Visual Diagnosis in Emergency Medicine| Volume 45, ISSUE 4, P612-614, October 2013

Broncholithiasis with Post-obstructive Pneumonia and Empyema

  • Shane M. Summers
    Reprint Address: Shane M. Summers, md, Department of Emergency Medicine, San Antonio Military Medical Center, 3551 Roger Brooke Dr., JBSA Fort Sam Houston, TX 78234
    Department of Emergency Medicine, San Antonio Military Medical Center, JBSA Fort Sam Houston, Texas
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      A 53-year-old woman presented to an Emergency Department in Iraq complaining of severe right-sided pleuritic chest pain for 24 h. She also reported one episode of hemoptysis, shortness of breath, and subjective fevers. She was seen in the clinic earlier the same day and diagnosed with right middle lobe pneumonia on plain chest radiography (Figure 1). She denied any risk factors for pulmonary embolism. Her past medical and surgical history was unremarkable.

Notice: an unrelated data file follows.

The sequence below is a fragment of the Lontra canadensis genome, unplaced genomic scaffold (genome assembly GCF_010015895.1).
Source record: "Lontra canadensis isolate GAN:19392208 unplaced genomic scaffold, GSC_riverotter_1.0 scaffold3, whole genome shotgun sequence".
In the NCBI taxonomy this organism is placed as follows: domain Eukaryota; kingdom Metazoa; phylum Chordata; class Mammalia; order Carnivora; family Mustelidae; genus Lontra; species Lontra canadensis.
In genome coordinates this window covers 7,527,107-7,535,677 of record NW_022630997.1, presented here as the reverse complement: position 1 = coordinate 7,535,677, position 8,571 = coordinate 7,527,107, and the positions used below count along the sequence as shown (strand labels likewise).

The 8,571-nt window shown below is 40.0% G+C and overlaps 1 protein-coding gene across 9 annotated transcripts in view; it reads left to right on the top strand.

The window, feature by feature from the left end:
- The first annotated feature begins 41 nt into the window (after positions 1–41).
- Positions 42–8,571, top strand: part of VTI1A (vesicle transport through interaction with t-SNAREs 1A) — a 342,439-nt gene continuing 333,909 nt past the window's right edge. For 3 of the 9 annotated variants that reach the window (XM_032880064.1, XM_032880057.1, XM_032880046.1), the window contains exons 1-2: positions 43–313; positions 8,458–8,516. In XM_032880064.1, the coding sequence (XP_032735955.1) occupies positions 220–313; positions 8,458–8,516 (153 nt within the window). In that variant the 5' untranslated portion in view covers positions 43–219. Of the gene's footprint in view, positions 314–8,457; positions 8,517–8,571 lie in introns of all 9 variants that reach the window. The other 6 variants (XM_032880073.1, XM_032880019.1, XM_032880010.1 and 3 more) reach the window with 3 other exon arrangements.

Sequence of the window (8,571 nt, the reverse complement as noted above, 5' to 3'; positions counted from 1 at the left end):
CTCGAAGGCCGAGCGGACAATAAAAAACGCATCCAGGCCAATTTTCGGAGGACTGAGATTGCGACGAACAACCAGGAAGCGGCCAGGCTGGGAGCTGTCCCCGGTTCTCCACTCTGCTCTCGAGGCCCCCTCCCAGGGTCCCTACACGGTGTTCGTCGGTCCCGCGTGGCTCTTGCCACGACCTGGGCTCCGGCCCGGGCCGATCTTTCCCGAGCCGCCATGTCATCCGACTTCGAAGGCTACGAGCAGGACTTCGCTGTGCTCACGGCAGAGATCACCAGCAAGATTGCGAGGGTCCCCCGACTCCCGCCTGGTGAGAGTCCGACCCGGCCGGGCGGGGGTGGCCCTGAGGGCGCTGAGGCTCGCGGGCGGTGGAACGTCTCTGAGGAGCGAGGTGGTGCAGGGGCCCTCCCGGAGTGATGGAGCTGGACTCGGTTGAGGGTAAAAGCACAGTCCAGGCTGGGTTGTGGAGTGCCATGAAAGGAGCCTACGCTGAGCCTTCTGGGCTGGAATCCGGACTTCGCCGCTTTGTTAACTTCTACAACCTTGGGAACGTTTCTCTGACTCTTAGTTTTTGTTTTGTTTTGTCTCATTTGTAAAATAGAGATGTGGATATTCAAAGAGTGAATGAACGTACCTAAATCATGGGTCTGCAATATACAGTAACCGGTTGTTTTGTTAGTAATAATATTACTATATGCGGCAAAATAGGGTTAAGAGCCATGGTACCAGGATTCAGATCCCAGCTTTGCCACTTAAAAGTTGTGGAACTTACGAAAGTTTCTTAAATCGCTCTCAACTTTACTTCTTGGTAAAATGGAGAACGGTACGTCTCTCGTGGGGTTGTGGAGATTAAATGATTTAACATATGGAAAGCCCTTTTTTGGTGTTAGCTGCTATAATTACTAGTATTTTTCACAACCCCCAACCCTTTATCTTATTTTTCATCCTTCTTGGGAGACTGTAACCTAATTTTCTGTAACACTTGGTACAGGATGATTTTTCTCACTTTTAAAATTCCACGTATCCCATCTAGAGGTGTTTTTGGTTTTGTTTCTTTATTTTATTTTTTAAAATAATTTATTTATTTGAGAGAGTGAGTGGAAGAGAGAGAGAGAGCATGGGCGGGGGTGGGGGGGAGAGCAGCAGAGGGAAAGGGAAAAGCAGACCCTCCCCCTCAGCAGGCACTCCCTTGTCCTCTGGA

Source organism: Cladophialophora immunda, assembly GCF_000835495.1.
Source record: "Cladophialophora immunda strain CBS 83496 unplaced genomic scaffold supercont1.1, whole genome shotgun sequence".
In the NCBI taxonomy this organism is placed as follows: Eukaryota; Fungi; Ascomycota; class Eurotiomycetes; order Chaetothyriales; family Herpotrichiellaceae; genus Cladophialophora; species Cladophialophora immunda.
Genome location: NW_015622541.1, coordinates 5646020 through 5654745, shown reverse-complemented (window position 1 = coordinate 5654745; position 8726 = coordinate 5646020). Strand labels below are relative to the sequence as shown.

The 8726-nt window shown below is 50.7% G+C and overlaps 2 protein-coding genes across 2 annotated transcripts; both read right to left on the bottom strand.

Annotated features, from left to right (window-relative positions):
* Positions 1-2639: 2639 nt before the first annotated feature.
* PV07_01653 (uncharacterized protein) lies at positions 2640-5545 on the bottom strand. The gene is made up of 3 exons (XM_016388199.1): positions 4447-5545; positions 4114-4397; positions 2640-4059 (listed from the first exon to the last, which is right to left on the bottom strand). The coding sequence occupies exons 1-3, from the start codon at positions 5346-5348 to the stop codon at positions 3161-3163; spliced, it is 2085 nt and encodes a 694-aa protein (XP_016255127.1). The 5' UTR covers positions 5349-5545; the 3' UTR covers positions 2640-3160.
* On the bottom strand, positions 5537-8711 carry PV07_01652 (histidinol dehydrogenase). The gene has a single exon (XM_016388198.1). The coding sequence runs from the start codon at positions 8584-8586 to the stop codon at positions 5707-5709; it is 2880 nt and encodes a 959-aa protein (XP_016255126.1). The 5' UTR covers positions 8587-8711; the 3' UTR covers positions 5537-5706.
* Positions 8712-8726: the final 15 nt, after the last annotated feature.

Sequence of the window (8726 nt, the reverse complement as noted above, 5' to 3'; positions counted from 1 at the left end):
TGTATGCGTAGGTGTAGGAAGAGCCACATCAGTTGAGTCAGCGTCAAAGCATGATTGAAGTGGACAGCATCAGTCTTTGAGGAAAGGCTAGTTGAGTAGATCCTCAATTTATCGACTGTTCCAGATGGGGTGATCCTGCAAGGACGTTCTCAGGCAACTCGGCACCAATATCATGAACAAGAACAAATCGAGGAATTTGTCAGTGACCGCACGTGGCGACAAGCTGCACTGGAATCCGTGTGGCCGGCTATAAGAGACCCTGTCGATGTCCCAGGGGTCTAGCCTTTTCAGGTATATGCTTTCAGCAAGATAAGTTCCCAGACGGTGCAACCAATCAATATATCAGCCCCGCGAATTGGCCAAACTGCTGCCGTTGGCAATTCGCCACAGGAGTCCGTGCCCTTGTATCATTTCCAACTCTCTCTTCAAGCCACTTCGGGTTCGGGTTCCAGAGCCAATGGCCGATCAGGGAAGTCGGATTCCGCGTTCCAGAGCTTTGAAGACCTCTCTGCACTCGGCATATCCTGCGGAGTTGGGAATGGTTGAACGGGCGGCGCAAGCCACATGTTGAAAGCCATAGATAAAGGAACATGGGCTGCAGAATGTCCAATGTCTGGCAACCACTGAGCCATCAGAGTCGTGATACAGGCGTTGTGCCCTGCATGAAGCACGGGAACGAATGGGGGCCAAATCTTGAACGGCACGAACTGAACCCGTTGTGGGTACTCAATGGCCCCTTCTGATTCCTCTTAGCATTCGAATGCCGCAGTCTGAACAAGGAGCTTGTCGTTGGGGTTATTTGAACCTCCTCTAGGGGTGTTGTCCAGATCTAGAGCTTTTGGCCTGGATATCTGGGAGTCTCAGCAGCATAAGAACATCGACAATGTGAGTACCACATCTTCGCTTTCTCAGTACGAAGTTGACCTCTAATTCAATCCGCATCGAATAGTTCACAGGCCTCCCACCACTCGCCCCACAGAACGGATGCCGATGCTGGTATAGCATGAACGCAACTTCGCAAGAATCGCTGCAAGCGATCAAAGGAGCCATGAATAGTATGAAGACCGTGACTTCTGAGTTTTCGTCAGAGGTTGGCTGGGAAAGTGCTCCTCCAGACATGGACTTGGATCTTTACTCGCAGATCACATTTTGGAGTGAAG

Figure thumbnail gr1
      Figure 1Posteroanterior and lateral views of the chest, obtained earlier in the same day, reveal the presence of consolidation in the lateral segment of the right middle lobe (asterisk). There is also a suspected perihilar calcified lymph node, consistent with remote fungal infection or old granulomatous disease (arrow).
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